Cancer detection has come a long way in the past few decades. Advances in technology have made it easier to screen for many types of cancers. This often leads to early detection of cancer, when it is often easier to treat. One such advance is the computed tomography scanner, more commonly called a CT scanner. The first use of this advanced form of X-ray imaging occurred in 1971 and the first whole-body scanner debuted in 1973.
CT scans make it easier for doctors to see possible tumors that otherwise might not be detected, making them a useful tool in diagnosing cancer.
Why You Might Need a CT Scan for Cancer
A mammogram is the best imaging exam to screen for signs of breast cancer, and a colonoscopy is the gold-standard method of looking for colon cancer. But many cancers are not easy to see on X-rays, and blood tests may show that something is off in your body but not necessarily what or where. If your doctor suspects cancer could be a potential cause of your symptoms, he or she may order a CT scan. This imaging not only can show a tumor’s shape, size and location, but it can even show the blood vessels that feed the tumor.
Symptoms of common cancers that could lead your doctor to order a CT scan include:
- Bloating or swelling
- Blood in your urine or stool
- Coughing, chest pain or shortness of breath
- Digestive problems that do not go away with routine treatments
- Feeling a lump in your abdomen or side
- Persistent back, hip or pelvic pain
- Problems urinating
- Unexplained abdominal pain
- Weight loss for no reason
Another reason your provider might order a CT scan is to see how you are progressing after a cancer diagnosis. A CT scan can be a useful way to tell if your cancer treatment is working. Many people also have regular scans to check whether cancer has returned in the years following the end of treatment. A CT scan may also be used to see if cancer has spread elsewhere in your body.
Types of Cancer a CT Scan May Detect
One of the most common types of cancer detected by a CT scan is lung cancer. In fact, if you are a current or former heavy smoker aged 50 or older, your doctor may recommend you get annual low-dose CT scans to screen for lung cancer in its earliest stages. Compared to an X-ray, a CT scan does a better job of showing whether something that looks like cancer in your lungs is actually a tumor and not something else, like an abscess.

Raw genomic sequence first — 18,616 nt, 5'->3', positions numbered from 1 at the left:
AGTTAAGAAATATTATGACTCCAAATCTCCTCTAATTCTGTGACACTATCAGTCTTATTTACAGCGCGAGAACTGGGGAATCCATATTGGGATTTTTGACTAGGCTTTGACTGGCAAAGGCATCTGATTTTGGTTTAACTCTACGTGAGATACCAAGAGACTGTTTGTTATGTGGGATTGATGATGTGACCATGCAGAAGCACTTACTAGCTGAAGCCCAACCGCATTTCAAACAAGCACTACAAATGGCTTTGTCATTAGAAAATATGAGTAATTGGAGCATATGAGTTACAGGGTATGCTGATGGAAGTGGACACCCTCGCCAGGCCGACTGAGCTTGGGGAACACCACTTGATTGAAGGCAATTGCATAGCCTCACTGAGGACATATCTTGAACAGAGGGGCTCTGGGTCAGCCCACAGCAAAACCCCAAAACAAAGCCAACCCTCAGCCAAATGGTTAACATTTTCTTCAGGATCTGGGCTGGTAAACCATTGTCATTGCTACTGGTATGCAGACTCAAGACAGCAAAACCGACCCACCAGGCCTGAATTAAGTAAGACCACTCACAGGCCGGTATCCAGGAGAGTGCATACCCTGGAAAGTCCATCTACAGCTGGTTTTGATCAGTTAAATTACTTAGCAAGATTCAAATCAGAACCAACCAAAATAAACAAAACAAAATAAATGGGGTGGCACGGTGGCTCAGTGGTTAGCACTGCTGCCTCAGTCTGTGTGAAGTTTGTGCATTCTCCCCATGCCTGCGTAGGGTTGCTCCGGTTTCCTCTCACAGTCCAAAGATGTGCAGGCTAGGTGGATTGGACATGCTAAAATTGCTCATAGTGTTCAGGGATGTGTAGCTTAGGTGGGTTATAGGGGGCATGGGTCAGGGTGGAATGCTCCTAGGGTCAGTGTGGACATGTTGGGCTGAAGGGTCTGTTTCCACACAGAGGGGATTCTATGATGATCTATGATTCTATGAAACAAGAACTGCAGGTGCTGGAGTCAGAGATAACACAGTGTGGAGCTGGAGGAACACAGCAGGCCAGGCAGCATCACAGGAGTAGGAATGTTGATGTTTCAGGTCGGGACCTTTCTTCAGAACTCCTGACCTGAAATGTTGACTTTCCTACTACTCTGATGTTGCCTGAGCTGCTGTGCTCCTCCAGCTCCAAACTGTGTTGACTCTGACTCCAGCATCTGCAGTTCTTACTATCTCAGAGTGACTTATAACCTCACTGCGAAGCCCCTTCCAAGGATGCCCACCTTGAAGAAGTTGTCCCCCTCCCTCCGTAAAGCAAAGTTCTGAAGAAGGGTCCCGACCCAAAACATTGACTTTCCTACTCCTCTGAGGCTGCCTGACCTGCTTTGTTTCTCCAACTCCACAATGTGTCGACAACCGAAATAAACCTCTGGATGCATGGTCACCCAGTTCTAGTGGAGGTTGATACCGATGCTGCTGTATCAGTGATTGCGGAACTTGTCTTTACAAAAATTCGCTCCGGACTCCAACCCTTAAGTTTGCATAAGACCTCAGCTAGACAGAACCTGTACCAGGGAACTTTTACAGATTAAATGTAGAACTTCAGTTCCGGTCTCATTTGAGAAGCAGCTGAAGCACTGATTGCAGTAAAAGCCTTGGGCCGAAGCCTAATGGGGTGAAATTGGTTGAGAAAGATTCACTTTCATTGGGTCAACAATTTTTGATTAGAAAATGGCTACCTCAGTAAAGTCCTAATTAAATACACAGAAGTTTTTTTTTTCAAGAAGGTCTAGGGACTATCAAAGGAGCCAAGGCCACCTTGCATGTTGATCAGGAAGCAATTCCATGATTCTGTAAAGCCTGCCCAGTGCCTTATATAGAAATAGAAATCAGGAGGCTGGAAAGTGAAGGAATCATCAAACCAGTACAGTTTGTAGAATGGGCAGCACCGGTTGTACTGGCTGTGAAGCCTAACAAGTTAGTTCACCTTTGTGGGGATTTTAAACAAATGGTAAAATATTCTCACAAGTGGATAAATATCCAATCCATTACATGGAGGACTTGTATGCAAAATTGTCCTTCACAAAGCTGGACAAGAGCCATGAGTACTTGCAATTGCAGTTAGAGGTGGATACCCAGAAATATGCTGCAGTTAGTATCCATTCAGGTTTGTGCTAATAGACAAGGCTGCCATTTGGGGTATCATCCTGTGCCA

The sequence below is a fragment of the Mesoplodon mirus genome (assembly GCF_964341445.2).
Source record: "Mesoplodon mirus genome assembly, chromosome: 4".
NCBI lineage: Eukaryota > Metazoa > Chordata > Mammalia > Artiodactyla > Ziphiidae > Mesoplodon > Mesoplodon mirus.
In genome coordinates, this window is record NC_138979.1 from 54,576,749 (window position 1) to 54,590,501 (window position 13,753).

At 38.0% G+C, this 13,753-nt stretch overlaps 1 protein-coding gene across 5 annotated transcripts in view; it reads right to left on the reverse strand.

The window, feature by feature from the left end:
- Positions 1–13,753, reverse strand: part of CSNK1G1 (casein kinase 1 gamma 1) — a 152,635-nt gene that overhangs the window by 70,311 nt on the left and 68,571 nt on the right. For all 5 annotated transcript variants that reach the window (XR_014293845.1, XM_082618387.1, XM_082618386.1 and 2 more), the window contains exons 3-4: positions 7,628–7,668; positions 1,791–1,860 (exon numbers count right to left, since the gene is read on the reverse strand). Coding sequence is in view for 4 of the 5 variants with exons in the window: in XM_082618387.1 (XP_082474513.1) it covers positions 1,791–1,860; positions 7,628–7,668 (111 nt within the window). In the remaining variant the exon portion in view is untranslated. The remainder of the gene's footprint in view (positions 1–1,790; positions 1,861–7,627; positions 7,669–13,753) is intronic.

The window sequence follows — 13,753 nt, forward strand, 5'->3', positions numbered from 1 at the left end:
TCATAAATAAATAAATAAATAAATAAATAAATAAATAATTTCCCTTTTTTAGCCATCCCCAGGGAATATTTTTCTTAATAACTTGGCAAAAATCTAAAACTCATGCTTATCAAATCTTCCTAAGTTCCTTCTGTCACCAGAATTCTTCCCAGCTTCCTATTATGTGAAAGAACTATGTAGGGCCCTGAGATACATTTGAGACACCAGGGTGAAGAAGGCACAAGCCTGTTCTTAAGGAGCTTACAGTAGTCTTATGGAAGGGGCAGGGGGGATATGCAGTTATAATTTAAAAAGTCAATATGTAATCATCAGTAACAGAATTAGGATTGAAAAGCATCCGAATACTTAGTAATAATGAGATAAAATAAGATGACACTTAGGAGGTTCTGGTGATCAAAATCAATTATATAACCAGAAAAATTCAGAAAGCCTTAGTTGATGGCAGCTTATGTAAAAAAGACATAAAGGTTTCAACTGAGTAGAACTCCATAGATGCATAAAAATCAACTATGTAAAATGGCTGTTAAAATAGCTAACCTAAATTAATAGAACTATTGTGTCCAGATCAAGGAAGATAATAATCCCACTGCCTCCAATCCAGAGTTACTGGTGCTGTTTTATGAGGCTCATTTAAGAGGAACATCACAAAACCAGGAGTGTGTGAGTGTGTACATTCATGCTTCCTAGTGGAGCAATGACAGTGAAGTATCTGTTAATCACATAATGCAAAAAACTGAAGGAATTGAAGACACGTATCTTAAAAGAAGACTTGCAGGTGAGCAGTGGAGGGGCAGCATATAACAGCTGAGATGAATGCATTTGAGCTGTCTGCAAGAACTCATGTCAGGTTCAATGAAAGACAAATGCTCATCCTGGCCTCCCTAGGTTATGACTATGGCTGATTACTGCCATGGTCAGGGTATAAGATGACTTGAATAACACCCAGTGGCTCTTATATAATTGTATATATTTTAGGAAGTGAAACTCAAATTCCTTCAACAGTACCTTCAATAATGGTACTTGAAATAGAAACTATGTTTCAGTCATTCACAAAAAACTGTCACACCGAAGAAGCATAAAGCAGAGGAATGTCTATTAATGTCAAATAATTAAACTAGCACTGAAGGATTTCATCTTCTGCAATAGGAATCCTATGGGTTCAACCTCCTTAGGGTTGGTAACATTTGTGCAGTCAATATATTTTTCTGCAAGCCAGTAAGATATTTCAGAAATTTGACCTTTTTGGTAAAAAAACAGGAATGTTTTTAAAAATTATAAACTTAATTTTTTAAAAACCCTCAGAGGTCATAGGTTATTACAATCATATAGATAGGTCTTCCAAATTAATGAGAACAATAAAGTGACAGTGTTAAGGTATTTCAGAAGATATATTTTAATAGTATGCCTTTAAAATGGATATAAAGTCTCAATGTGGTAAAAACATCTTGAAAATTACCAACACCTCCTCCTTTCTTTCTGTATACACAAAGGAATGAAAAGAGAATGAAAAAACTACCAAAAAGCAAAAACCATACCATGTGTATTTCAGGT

Additionally, CT scans are frequently used to detect many abdominal cancers, such as:
- Bladder cancer
- Kidney cancer
- Ovarian cancer
- Pancreatic cancer
- Stomach cancer
Some types of colorectal cancer may also show up on CT scans. Blood cancers such as lymphoma or leukemia may also appear on a CT scan if they have spread to the lymph nodes, liver or spleen.
In addition to or instead of a CT scan, your doctor may order other imaging, such as an ultrasound or MRI, which are commonly used to detect brain tumors. Supplemental imaging including breast MRI and ultrasound may also be added to screening and diagnostic exams for women considered to be at higher risk for developing breast cancer.
How a CT Scan Works
During a CT scan, you will lie flat on a table that slides on a track through a tube-shaped scanner. A CT scan requires you to hold your breath for a few seconds when the images are captured. Most CT scans take 10 to 30 minutes, depending on how many pictures your doctor wants and how many areas of the body he or she wants to look at.
Your scan may or may not require contrast — a brief IV injection that helps to create a clearer picture. Some people have an allergic reaction to contrast, so make sure to tell your doctor about your known allergies.
Although a CT scan exposes your body to ionizing radiation, the brief imaging sessions you need for diagnosis and treatment follow up are unlikely to seriously affect your risk of developing another cancer. CT imaging software is designed to deliver the lowest dose necessary to complete the scan, however, if you should not be exposed to any amount of radiation for certain reasons, such as pregnancy, an MRI may also be used for diagnostic cancer imaging.
Talk to your physician about any health concerns or symptoms you may be experiencing to determine if imaging is a next step. Carolinas Imaging Services provides advanced diagnostic outpatient imaging, including CT, MRI, ultrasound and X-ray. With multiple locations and easy scheduling, Carolinas Imaging Services makes it convenient for you to get a CT scan with a physician’s referral order. Don’t delay a diagnosis that could save your life.